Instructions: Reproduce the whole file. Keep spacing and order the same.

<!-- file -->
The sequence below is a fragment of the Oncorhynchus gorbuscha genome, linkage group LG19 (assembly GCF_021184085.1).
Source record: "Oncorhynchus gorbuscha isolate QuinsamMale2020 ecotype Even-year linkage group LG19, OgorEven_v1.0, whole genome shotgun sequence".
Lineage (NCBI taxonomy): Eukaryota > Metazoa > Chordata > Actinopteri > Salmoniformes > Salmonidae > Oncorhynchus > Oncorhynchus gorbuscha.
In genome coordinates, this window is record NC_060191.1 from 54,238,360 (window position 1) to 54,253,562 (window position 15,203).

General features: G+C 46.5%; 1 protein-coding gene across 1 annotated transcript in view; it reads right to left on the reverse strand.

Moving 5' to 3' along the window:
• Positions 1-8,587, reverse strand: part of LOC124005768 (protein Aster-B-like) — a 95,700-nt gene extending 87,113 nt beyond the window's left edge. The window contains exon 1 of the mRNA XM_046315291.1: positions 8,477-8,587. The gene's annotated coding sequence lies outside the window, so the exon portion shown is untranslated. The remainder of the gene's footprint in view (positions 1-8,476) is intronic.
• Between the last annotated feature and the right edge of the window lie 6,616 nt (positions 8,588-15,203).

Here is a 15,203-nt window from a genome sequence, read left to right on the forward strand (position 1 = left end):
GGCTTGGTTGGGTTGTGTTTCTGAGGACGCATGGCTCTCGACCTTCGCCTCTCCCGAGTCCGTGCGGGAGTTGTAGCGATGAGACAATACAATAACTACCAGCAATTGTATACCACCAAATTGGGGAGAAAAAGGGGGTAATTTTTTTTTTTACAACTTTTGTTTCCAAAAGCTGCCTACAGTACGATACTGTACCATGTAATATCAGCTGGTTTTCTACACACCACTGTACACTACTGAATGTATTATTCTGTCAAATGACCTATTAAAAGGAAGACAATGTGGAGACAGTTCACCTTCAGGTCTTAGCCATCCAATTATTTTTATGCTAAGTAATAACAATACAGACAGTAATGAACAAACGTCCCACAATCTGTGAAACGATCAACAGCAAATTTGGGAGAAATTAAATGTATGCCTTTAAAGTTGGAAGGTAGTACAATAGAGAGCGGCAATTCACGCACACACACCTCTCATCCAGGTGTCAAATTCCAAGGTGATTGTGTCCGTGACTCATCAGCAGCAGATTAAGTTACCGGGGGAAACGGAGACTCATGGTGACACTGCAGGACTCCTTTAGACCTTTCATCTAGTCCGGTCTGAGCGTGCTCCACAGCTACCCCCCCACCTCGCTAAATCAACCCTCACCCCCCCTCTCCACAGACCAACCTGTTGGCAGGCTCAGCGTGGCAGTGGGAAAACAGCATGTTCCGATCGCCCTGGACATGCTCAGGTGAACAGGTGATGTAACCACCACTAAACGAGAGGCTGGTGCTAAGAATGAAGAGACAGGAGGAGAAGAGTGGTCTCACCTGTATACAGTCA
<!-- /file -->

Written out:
The sequence below is a fragment of the Oncorhynchus gorbuscha genome, linkage group LG19 (assembly GCF_021184085.1).
Source record: "Oncorhynchus gorbuscha isolate QuinsamMale2020 ecotype Even-year linkage group LG19, OgorEven_v1.0, whole genome shotgun sequence".
Lineage (NCBI taxonomy): Eukaryota > Metazoa > Chordata > Actinopteri > Salmoniformes > Salmonidae > Oncorhynchus > Oncorhynchus gorbuscha.
In genome coordinates, this window is record NC_060191.1 from 54,238,360 (window position 1) to 54,253,562 (window position 15,203).

General features: G+C 46.5%; 1 protein-coding gene across 1 annotated transcript in view; it reads right to left on the reverse strand.

Moving 5' to 3' along the window:
• Positions 1-8,587, reverse strand: part of LOC124005768 (protein Aster-B-like) — a 95,700-nt gene extending 87,113 nt beyond the window's left edge. The window contains exon 1 of the mRNA XM_046315291.1: positions 8,477-8,587. The gene's annotated coding sequence lies outside the window, so the exon portion shown is untranslated. The remainder of the gene's footprint in view (positions 1-8,476) is intronic.
• Between the last annotated feature and the right edge of the window lie 6,616 nt (positions 8,588-15,203).

Here is a 15,203-nt window from a genome sequence, read left to right on the forward strand (position 1 = left end):
GGCTTGGTTGGGTTGTGTTTCTGAGGACGCATGGCTCTCGACCTTCGCCTCTCCCGAGTCCGTGCGGGAGTTGTAGCGATGAGACAATACAATAACTACCAGCAATTGTATACCACCAAATTGGGGAGAAAAAGGGGGTAATTTTTTTTTTTACAACTTTTGTTTCCAAAAGCTGCCTACAGTACGATACTGTACCATGTAATATCAGCTGGTTTTCTACACACCACTGTACACTACTGAATGTATTATTCTGTCAAATGACCTATTAAAAGGAAGACAATGTGGAGACAGTTCACCTTCAGGTCTTAGCCATCCAATTATTTTTATGCTAAGTAATAACAATACAGACAGTAATGAACAAACGTCCCACAATCTGTGAAACGATCAACAGCAAATTTGGGAGAAATTAAATGTATGCCTTTAAAGTTGGAAGGTAGTACAATAGAGAGCGGCAATTCACGCACACACACCTCTCATCCAGGTGTCAAATTCCAAGGTGATTGTGTCCGTGACTCATCAGCAGCAGATTAAGTTACCGGGGGAAACGGAGACTCATGGTGACACTGCAGGACTCCTTTAGACCTTTCATCTAGTCCGGTCTGAGCGTGCTCCACAGCTACCCCCCCACCTCGCTAAATCAACCCTCACCCCCCCTCTCCACAGACCAACCTGTTGGCAGGCTCAGCGTGGCAGTGGGAAAACAGCATGTTCCGATCGCCCTGGACATGCTCAGGTGAACAGGTGATGTAACCACCACTAAACGAGAGGCTGGTGCTAAGAATGAAGAGACAGGAGGAGAAGAGTGGTCTCACCTGTATACAGTCA